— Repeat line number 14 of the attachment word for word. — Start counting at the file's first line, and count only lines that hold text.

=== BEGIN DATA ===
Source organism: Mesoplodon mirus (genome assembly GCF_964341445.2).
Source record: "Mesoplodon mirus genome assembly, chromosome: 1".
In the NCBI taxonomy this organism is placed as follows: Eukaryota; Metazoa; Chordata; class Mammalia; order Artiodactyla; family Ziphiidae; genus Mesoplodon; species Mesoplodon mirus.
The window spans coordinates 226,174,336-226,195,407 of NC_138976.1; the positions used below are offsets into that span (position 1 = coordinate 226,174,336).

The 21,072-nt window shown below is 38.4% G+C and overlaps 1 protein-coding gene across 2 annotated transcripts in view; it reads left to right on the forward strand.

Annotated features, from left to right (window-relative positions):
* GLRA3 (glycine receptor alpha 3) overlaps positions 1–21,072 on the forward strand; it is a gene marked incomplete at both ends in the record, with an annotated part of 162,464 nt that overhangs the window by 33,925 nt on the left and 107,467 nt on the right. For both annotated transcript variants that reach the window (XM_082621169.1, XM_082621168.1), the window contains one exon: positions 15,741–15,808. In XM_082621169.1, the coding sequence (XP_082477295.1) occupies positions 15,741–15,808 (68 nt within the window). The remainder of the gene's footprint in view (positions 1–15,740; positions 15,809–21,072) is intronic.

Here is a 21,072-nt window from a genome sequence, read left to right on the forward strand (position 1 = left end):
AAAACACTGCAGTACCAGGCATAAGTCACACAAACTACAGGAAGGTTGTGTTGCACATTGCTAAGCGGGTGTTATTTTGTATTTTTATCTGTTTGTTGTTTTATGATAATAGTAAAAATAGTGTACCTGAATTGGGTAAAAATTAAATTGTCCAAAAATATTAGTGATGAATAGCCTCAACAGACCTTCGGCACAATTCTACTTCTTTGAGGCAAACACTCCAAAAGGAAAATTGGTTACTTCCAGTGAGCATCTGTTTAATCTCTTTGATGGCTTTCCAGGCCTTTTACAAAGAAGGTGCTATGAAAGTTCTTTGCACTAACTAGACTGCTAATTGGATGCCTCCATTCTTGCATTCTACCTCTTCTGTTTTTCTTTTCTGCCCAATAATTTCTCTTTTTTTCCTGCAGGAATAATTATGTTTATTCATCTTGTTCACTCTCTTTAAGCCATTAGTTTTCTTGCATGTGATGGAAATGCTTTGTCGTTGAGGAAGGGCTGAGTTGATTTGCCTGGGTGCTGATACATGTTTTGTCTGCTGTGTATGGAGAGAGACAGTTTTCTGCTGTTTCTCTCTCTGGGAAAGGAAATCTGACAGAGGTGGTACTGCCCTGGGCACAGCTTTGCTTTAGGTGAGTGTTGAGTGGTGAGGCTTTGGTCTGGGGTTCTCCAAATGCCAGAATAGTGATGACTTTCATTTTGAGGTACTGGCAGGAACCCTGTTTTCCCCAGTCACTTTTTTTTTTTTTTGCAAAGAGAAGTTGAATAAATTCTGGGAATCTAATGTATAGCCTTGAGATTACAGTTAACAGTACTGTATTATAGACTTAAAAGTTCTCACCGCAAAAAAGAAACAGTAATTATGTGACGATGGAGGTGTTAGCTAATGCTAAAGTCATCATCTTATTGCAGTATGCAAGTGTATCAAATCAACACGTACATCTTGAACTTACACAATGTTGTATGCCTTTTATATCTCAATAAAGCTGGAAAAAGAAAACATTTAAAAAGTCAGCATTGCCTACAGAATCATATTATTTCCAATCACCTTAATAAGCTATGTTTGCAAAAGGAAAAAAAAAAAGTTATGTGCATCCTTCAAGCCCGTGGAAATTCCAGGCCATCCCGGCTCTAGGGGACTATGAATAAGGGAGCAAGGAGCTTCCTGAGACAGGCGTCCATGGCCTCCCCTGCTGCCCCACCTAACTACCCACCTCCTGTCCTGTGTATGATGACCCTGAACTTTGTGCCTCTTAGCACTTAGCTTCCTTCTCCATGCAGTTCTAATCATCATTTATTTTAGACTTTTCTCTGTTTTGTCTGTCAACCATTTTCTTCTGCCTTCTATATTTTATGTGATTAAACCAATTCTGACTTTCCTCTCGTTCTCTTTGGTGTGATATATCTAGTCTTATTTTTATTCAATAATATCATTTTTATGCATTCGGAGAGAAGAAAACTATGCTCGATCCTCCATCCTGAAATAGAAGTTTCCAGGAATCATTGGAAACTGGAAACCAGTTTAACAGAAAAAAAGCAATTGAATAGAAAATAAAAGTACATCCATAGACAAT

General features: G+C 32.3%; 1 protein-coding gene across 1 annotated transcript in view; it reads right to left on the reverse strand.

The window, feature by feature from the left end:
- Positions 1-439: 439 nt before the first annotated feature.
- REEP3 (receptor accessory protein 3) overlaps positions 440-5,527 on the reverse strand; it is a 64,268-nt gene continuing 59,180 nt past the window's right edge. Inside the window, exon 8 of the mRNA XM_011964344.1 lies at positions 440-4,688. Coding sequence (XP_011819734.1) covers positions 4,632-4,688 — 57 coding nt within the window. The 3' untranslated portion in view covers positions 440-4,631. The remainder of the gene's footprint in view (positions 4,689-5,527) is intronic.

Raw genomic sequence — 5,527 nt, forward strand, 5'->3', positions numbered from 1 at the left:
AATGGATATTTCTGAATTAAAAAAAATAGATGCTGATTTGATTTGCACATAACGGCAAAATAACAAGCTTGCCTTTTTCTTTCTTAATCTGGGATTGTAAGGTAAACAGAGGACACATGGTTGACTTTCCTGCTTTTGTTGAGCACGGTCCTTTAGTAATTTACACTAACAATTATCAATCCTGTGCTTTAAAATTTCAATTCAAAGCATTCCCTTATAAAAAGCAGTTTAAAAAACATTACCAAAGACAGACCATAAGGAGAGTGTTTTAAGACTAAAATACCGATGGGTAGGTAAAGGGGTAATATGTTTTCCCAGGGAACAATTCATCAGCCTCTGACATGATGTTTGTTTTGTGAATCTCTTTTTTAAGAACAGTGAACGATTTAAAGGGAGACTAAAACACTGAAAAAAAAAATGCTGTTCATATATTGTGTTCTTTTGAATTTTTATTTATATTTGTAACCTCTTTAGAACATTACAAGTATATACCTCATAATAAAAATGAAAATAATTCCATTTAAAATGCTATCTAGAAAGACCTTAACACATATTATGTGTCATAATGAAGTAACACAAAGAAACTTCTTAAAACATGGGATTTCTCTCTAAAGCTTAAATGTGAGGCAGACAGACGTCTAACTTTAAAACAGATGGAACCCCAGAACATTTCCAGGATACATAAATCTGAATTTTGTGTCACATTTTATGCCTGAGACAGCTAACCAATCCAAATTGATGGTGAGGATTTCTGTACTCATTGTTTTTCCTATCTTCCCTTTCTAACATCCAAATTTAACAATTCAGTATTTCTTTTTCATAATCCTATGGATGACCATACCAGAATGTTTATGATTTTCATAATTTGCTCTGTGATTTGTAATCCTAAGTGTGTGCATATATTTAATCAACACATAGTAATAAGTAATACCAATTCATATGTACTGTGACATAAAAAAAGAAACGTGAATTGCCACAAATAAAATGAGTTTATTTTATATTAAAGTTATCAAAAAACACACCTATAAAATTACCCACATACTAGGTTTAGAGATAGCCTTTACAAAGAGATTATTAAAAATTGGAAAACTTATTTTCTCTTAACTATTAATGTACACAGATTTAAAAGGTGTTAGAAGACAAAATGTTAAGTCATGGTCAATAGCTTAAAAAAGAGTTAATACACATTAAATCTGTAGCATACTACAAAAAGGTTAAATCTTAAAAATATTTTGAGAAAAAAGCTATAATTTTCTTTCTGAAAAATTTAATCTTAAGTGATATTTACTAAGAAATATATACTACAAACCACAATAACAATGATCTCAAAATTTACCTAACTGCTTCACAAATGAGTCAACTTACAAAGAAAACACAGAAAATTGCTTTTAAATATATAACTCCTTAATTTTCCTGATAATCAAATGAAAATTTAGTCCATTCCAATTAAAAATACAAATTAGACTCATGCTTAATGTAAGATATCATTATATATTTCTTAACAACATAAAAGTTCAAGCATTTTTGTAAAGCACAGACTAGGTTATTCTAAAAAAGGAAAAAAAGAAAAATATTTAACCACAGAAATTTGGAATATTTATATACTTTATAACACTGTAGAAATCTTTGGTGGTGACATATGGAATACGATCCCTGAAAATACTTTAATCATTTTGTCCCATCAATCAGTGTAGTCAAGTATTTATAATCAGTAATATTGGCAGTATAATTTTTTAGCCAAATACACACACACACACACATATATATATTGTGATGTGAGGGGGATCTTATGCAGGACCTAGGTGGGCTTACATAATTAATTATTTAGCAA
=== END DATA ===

Raw genomic sequence — 5,527 nt, forward strand, 5'->3', positions numbered from 1 at the left: